When a Star Dies in Clumps
The death of Tycho Star; in clumps and lumps.
This is an X-ray image of the remnant of an explosion left after the death of a Star. Notice the thicket of knots in the aftermath of this explosion. NASA’s Chandra X-ray Observatory reveals an intriguing pattern of bright clumps and fainter areas in Tycho SuperNova Remnant. Was the clumpiness caused by explosion or something happening afterward? But first of all, who was Tycho?
Tycho was a Danish astronomer who in 1572 noticed a bright object in the constellation Cassiopeia. He was able to show it is far beyond the moon, and it Universe can exist beyond the Sun and planets.
But we now know that Tycho’s new star was not new at all; rather it signaled the death of a star in Type 1a Supernova. These supernovae occur when a white dwarf star pulls material from a nearby companion star until an explosion happens.
gas stripped off from a companion star; Credits: NASA
Scientists used two narrow ranges of X-ray energies to isolate material for emphasizing clumps in the image. Silicon moving away from us is colored red and Silicon moving towards Earth is shown blue. Similarly, other colors show a broad range of different elements, their energies, and motion.
From statistical analysis, scientists found that Tycho SNR (SuperNova Remnant) clumps may be caused due to multiple ignition points in its explosion.
false-color image of Cassiopeia A; Credits: NASA
I went through a paper titled From the supernova to the supernova remnant: the three-dimensional imprint of a thermonuclear explosion describing the results by Ferrand and co-authors appeared in the June 1st, 2019 issue of (The Astrophysical Journal). The team constructed their 3D computer models of the Supernova.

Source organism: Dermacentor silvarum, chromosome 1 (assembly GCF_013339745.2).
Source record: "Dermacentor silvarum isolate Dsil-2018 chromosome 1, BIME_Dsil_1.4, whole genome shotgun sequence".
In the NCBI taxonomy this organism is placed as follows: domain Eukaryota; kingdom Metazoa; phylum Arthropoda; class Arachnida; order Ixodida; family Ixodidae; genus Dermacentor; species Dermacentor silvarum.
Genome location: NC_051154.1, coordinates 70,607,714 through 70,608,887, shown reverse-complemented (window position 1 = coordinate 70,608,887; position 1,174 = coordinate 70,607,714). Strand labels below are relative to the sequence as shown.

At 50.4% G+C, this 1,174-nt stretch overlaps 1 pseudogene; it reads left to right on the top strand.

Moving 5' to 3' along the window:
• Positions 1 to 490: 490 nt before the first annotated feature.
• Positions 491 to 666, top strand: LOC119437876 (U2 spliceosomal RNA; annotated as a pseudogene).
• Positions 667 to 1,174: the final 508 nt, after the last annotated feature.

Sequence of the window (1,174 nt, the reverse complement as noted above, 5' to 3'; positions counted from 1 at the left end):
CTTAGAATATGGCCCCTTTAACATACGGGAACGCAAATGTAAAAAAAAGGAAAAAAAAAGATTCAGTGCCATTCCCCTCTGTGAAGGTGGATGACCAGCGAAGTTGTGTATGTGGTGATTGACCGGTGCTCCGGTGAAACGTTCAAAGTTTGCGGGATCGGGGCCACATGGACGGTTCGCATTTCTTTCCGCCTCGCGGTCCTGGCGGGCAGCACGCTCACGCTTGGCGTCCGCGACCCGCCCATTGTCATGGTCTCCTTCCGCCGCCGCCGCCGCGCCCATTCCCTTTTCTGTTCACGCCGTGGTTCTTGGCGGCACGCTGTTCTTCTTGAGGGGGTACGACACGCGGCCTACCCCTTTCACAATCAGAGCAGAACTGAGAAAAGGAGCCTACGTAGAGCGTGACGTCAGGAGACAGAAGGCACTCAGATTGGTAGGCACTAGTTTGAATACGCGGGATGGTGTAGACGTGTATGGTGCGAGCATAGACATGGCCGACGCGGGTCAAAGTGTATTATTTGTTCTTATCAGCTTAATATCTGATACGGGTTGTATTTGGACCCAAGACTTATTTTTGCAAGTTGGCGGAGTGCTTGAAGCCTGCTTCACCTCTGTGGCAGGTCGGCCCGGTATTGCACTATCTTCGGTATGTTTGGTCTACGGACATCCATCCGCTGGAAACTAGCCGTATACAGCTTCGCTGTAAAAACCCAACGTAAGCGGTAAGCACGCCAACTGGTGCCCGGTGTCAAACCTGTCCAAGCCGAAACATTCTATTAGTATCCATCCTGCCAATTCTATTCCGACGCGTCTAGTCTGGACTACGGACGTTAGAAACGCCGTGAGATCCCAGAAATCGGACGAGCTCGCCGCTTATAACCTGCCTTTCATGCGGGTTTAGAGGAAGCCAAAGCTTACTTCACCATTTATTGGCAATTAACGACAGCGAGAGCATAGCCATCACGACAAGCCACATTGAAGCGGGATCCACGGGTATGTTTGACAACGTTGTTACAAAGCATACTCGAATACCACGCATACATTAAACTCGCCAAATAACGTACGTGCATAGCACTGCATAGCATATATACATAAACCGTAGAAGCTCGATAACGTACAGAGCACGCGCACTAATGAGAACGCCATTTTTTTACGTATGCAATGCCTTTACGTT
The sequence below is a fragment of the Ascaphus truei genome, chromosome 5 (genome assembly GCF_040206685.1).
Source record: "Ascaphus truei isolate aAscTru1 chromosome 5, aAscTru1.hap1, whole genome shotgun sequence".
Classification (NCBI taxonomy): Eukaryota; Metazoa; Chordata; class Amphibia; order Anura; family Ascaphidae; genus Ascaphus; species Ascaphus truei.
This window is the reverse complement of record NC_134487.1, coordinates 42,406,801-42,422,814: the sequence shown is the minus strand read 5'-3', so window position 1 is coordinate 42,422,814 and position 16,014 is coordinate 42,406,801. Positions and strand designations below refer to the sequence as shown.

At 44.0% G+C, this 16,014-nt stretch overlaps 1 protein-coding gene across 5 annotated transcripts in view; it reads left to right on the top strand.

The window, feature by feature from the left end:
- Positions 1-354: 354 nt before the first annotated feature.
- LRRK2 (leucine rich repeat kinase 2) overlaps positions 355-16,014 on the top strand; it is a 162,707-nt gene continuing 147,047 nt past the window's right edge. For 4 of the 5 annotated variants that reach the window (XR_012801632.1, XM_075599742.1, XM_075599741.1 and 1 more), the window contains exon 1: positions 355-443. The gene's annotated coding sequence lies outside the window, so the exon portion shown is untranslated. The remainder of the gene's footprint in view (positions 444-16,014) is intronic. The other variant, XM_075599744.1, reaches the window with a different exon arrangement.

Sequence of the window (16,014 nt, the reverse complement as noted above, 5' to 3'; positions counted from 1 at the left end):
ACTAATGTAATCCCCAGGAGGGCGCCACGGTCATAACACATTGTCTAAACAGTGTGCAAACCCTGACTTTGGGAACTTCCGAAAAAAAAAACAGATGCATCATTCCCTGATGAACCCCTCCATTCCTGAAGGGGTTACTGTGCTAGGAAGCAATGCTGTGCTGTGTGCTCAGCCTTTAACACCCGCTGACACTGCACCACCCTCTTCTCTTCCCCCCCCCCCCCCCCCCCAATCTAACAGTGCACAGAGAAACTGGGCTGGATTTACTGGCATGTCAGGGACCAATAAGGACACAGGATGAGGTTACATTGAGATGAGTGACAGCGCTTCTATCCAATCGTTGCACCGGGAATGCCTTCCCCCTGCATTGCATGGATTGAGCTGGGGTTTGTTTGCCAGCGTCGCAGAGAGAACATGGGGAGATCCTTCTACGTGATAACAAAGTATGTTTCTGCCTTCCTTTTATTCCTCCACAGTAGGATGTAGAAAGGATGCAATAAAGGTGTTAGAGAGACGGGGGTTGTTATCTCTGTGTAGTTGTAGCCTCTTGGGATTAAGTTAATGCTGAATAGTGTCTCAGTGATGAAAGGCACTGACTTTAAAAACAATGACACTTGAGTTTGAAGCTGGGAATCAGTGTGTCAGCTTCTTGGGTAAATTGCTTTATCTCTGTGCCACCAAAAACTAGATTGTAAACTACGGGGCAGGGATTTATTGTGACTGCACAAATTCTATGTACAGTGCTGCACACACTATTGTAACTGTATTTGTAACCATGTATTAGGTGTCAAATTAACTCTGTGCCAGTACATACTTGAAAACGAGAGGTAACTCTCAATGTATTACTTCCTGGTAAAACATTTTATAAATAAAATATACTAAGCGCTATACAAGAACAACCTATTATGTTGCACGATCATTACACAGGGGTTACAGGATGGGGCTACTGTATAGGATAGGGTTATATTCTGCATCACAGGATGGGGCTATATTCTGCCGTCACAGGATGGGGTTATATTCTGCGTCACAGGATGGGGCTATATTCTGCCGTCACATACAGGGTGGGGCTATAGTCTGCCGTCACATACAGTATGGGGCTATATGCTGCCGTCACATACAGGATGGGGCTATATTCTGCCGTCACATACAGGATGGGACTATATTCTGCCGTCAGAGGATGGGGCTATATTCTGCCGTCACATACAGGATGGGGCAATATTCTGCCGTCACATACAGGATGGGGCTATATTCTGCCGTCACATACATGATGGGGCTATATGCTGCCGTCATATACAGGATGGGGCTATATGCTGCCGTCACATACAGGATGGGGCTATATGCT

Credits: arXiv:1904.08062v1 [astro-ph.HE] 17 Apr 2019
the image shows mass densities of the ejecta of star’s explosion with time. Left ones are spherically symmetric ejecta, (1 D initial conditions, considering variability with radius) while the right column contains images of asymmetric ejecta. It can be observed that the matter within the central region reduces drastically as time progresses. At age of t=500 yr, asymmetric ejecta resembles what Chandra’s Tycho image looks like.
They showed initial asymmetries in an explosion are required so that the model closely resembles the Chandra image of Tycho. The expanding gas cloud is extremely hot, while slightly different expansion speeds have given the cloud a puffy appearance. This can be due to multiple ignition points in Star’s explosion as mentioned earlier which are more frequent in type Ia Supernovae.
Type Ia supernovae are used as standard candles, i.e., objects with known characteristic brightness which can be used to study the expansion of the universe. Moreover, they sprinkle elements that may support life in the next generation of solar systems.
- NASA mission pages
- Chandra X-ray images
- The Astrophysical Journal